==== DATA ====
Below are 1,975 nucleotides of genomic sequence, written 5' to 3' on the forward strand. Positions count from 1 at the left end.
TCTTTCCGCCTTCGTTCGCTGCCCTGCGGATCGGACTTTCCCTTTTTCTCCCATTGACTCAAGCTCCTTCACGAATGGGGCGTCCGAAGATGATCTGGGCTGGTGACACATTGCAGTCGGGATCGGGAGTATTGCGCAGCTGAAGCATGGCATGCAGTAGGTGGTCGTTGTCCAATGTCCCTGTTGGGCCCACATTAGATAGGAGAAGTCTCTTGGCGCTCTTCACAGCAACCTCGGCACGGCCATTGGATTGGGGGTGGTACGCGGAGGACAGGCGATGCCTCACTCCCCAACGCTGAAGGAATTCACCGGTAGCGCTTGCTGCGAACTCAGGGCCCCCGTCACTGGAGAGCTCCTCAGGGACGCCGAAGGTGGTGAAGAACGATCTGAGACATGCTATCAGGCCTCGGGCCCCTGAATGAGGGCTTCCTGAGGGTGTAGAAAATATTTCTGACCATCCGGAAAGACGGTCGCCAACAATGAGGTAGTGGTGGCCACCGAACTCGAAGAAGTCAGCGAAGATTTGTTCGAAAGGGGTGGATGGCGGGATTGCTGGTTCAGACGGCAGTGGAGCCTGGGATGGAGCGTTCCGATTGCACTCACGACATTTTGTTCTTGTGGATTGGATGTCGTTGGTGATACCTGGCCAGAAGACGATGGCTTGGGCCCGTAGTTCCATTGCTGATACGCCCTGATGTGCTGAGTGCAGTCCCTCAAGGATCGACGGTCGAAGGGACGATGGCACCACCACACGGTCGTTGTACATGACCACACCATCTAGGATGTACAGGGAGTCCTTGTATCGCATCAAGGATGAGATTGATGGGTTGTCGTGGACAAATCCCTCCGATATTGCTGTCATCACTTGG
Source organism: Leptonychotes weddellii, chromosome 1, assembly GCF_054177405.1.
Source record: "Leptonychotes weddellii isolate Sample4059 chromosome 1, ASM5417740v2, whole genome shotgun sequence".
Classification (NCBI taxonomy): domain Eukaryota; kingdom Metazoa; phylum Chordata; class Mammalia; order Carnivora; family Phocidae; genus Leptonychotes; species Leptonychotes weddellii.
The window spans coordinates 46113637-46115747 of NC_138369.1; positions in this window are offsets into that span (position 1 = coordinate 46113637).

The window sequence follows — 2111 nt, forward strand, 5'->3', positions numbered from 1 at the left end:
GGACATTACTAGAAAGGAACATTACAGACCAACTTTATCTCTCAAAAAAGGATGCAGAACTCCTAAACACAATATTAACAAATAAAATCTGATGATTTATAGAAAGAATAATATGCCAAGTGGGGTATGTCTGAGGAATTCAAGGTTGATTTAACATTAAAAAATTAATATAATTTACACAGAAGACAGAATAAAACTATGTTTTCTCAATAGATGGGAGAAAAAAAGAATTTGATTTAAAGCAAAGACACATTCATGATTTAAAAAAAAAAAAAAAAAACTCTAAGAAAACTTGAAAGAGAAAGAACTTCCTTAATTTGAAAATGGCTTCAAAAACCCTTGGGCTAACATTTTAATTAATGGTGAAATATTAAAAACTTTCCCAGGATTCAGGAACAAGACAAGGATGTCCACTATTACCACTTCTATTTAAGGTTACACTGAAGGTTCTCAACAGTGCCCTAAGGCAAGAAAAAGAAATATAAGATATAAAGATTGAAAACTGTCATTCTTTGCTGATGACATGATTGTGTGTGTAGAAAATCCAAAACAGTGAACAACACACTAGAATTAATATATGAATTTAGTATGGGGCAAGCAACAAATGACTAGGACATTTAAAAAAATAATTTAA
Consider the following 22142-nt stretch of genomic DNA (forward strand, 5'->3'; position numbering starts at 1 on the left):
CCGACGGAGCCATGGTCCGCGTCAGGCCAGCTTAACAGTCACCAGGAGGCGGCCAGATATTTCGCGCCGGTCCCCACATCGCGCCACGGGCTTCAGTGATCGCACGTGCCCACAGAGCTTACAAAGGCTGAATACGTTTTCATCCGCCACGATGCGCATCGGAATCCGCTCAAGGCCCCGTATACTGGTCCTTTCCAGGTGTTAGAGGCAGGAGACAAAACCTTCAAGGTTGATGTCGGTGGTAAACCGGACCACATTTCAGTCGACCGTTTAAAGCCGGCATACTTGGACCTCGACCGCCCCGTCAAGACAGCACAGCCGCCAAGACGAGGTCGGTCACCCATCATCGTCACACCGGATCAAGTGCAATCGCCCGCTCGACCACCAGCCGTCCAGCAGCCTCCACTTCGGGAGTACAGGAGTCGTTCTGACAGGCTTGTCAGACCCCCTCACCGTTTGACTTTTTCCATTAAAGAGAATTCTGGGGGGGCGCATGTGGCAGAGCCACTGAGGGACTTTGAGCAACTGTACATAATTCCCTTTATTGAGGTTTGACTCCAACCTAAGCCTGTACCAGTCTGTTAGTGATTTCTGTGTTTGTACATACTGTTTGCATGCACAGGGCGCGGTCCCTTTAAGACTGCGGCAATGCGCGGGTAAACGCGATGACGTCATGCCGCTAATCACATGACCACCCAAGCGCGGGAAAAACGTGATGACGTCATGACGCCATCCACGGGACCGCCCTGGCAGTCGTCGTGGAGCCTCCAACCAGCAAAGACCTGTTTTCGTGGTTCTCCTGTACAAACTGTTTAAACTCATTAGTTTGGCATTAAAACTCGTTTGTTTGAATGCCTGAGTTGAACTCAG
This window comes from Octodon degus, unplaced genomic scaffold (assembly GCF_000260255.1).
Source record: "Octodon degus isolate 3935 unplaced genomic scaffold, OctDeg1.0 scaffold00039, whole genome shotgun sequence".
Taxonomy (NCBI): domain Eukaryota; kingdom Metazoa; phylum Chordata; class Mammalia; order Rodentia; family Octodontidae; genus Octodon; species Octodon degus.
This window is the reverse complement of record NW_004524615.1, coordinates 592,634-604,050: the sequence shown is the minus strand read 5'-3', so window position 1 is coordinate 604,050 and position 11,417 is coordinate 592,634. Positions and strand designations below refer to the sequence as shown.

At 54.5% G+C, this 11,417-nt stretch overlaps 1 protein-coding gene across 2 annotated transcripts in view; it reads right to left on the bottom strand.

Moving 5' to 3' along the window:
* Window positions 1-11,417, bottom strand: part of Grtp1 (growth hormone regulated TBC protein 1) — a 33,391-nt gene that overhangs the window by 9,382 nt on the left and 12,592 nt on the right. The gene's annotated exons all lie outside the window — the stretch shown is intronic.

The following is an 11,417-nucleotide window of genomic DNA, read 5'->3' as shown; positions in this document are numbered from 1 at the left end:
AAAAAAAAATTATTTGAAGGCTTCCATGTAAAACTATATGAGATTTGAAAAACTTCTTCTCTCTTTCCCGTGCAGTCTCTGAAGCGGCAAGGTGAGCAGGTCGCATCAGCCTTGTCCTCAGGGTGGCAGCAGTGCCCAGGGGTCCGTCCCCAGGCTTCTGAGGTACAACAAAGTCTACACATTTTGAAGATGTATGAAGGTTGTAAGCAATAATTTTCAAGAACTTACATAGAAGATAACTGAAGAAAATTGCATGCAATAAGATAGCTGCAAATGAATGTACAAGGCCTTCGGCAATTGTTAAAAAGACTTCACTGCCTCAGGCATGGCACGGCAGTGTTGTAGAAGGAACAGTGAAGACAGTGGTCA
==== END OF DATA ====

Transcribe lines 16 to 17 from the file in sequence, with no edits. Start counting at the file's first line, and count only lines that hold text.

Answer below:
Moving 5' to 3' along the window:
* Window positions 1-11,417, bottom strand: part of Grtp1 (growth hormone regulated TBC protein 1) — a 33,391-nt gene that overhangs the window by 9,382 nt on the left and 12,592 nt on the right. The gene's annotated exons all lie outside the window — the stretch shown is intronic.